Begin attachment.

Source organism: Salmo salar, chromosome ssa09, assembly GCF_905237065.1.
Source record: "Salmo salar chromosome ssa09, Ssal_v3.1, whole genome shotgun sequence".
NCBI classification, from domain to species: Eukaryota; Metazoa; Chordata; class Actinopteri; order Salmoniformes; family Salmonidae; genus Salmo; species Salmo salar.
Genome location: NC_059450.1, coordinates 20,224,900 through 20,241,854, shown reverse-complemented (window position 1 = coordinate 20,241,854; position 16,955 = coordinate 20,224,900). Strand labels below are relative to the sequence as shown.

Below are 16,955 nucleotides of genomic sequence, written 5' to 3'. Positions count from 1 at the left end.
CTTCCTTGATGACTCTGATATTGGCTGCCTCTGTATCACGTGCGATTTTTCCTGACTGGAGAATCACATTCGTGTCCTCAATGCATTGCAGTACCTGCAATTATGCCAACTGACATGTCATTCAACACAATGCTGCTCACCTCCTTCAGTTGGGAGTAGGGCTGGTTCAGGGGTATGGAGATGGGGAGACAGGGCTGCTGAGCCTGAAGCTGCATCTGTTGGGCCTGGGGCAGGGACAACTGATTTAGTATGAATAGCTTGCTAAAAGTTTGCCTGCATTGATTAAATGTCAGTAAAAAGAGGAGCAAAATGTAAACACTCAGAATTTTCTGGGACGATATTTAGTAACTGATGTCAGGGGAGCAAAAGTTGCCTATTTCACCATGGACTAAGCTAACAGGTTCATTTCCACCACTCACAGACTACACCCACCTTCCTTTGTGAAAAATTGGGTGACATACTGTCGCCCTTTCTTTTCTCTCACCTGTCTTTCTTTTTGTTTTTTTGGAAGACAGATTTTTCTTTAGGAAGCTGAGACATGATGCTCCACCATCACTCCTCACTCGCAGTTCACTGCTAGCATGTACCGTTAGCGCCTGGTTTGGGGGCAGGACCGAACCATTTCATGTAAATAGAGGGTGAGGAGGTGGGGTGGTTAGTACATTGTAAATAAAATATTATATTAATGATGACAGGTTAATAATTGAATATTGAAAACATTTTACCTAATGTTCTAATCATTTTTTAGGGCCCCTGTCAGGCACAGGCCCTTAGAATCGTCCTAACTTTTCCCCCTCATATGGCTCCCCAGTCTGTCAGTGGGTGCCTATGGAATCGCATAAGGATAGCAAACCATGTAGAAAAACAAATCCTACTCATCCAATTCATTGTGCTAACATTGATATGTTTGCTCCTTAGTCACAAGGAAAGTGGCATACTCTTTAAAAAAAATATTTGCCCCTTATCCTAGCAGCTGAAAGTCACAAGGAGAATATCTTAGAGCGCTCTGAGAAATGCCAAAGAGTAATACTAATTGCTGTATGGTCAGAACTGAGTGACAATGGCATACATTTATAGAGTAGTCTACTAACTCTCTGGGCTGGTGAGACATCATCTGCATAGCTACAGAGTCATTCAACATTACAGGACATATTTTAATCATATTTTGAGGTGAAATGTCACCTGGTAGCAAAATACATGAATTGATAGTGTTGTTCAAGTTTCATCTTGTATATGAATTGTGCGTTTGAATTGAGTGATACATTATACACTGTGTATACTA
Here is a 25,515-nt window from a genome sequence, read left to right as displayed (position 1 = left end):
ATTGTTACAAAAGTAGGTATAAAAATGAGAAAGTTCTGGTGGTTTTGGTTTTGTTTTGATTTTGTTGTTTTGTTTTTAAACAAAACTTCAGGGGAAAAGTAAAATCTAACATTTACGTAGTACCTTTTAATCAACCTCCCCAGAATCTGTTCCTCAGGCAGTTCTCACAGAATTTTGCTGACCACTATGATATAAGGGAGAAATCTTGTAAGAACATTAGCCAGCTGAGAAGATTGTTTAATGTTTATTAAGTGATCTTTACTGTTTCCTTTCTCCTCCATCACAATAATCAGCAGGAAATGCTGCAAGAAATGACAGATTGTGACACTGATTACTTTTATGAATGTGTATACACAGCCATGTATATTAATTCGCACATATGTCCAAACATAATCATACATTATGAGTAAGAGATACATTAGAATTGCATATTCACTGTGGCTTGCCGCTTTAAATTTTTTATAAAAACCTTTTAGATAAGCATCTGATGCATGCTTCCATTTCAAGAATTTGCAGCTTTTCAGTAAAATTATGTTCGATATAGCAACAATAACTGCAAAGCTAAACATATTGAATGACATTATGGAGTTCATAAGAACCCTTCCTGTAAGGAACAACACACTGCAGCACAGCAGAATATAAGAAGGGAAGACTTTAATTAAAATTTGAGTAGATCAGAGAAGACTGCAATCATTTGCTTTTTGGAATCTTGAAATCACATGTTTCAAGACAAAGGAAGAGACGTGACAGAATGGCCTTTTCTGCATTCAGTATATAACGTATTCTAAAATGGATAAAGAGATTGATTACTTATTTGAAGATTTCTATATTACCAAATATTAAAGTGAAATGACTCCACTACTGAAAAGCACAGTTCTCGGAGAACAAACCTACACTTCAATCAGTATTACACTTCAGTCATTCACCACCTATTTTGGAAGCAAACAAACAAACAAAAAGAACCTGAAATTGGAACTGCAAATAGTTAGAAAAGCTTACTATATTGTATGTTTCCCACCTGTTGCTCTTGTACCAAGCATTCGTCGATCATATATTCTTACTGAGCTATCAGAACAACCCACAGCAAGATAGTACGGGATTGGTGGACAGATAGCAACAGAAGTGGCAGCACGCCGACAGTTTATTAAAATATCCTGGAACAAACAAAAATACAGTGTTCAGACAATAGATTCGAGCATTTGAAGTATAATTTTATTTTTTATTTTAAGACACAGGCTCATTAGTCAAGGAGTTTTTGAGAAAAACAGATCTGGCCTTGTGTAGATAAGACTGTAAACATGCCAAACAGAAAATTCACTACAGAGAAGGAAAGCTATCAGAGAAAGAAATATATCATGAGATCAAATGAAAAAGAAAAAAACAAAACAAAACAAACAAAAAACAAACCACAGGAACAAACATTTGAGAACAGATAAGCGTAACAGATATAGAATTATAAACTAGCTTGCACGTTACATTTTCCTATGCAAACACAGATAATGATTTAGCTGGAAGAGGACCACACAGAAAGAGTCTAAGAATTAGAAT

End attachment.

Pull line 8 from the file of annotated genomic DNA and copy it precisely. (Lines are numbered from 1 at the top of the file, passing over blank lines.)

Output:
ATTGTTACAAAAGTAGGTATAAAAATGAGAAAGTTCTGGTGGTTTTGGTTTTGTTTTGATTTTGTTGTTTTGTTTTTAAACAAAACTTCAGGGGAAAAGTAAAATCTAACATTTACGTAGTACCTTTTAATCAACCTCCCCAGAATCTGTTCCTCAGGCAGTTCTCACAGAATTTTGCTGACCACTATGATATAAGGGAGAAATCTTGTAAGAACATTAGCCAGCTGAGAAGATTGTTTAATGTTTATTAAGTGATCTTTACTGTTTCCTTTCTCCTCCATCACAATAATCAGCAGGAAATGCTGCAAGAAATGACAGATTGTGACACTGATTACTTTTATGAATGTGTATACACAGCCATGTATATTAATTCGCACATATGTCCAAACATAATCATACATTATGAGTAAGAGATACATTAGAATTGCATATTCACTGTGGCTTGCCGCTTTAAATTTTTTATAAAAACCTTTTAGATAAGCATCTGATGCATGCTTCCATTTCAAGAATTTGCAGCTTTTCAGTAAAATTATGTTCGATATAGCAACAATAACTGCAAAGCTAAACATATTGAATGACATTATGGAGTTCATAAGAACCCTTCCTGTAAGGAACAACACACTGCAGCACAGCAGAATATAAGAAGGGAAGACTTTAATTAAAATTTGAGTAGATCAGAGAAGACTGCAATCATTTGCTTTTTGGAATCTTGAAATCACATGTTTCAAGACAAAGGAAGAGACGTGACAGAATGGCCTTTTCTGCATTCAGTATATAACGTATTCTAAAATGGATAAAGAGATTGATTACTTATTTGAAGATTTCTATATTACCAAATATTAAAGTGAAATGACTCCACTACTGAAAAGCACAGTTCTCGGAGAACAAACCTACACTTCAATCAGTATTACACTTCAGTCATTCACCACCTATTTTGGAAGCAAACAAACAAACAAAAAGAACCTGAAATTGGAACTGCAAATAGTTAGAAAAGCTTACTATATTGTATGTTTCCCACCTGTTGCTCTTGTACCAAGCATTCGTCGATCATATATTCTTACTGAGCTATCAGAACAACCCACAGCAAGATAGTACGGGATTGGTGGACAGATAGCAACAGAAGTGGCAGCACGCCGACAGTTTATTAAAATATCCTGGAACAAACAAAAATACAGTGTTCAGACAATAGATTCGAGCATTTGAAGTATAATTTTATTTTTTATTTTAAGACACAGGCTCATTAGTCAAGGAGTTTTTGAGAAAAACAGATCTGGCCTTGTGTAGATAAGACTGTAAACATGCCAAACAGAAAATTCACTACAGAGAAGGAAAGCTATCAGAGAAAGAAATATATCATGAGATCAAATGAAAAAGAAAAAAACAAAACAAAACAAACAAAAAACAAACCACAGGAACAAACATTTGAGAACAGATAAGCGTAACAGATATAGAATTATAAACTAGCTTGCACGTTACATTTTCCTATGCAAACACAGATAATGATTTAGCTGGAAGAGGACCACACAGAAAGAGTCTAAGAATTAGAAT